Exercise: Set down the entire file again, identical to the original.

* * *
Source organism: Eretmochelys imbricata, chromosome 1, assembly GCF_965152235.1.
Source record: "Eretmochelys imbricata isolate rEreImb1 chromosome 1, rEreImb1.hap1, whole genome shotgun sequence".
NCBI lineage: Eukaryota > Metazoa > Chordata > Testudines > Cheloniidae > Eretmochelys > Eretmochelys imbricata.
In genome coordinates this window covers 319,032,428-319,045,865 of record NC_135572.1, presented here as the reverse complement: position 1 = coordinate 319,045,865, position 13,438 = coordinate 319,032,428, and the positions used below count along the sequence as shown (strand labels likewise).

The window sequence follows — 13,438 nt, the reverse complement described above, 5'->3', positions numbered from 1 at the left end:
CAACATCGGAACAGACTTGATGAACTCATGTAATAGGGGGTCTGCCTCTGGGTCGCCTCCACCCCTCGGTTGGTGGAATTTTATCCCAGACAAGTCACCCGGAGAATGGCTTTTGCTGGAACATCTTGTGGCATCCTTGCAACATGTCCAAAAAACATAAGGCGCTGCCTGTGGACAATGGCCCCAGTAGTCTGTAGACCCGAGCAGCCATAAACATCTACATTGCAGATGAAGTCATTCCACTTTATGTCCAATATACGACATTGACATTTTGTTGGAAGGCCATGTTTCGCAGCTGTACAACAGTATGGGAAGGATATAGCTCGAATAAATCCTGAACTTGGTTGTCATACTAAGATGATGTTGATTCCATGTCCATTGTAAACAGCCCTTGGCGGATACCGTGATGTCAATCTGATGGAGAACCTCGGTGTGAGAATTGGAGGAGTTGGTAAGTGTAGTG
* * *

Source organism: Eretmochelys imbricata, chromosome 1, assembly GCF_965152235.1.
Source record: "Eretmochelys imbricata isolate rEreImb1 chromosome 1, rEreImb1.hap1, whole genome shotgun sequence".
NCBI lineage: Eukaryota > Metazoa > Chordata > Testudines > Cheloniidae > Eretmochelys > Eretmochelys imbricata.
In genome coordinates this window covers 319,032,428-319,045,865 of record NC_135572.1, presented here as the reverse complement: position 1 = coordinate 319,045,865, position 13,438 = coordinate 319,032,428, and the positions used below count along the sequence as shown (strand labels likewise).

The window sequence follows — 13,438 nt, the reverse complement described above, 5'->3', positions numbered from 1 at the left end:
CAACATCGGAACAGACTTGATGAACTCATGTAATAGGGGGTCTGCCTCTGGGTCGCCTCCACCCCTCGGTTGGTGGAATTTTATCCCAGACAAGTCACCCGGAGAATGGCTTTTGCTGGAACATCTTGTGGCATCCTTGCAACATGTCCAAAAAACATAAGGCGCTGCCTGTGGACAATGGCCCCAGTAGTCTGTAGACCCGAGCAGCCATAAACATCTACATTGCAGATGAAGTCATTCCACTTTATGTCCAATATACGACATTGACATTTTGTTGGAAGGCCATGTTTCGCAGCTGTACAACAGTATGGGAAGGATATAGCTCGAATAAATCCTGAACTTGGTTGTCATACTAAGATGATGTTGATTCCATGTCCATTGTAAACAGCCCTTGGCGGATACCGTGATGTCAATCTGATGGAGAACCTCGGTGTGAGAATTGGAGGAGTTGGTAAGTGTAGTG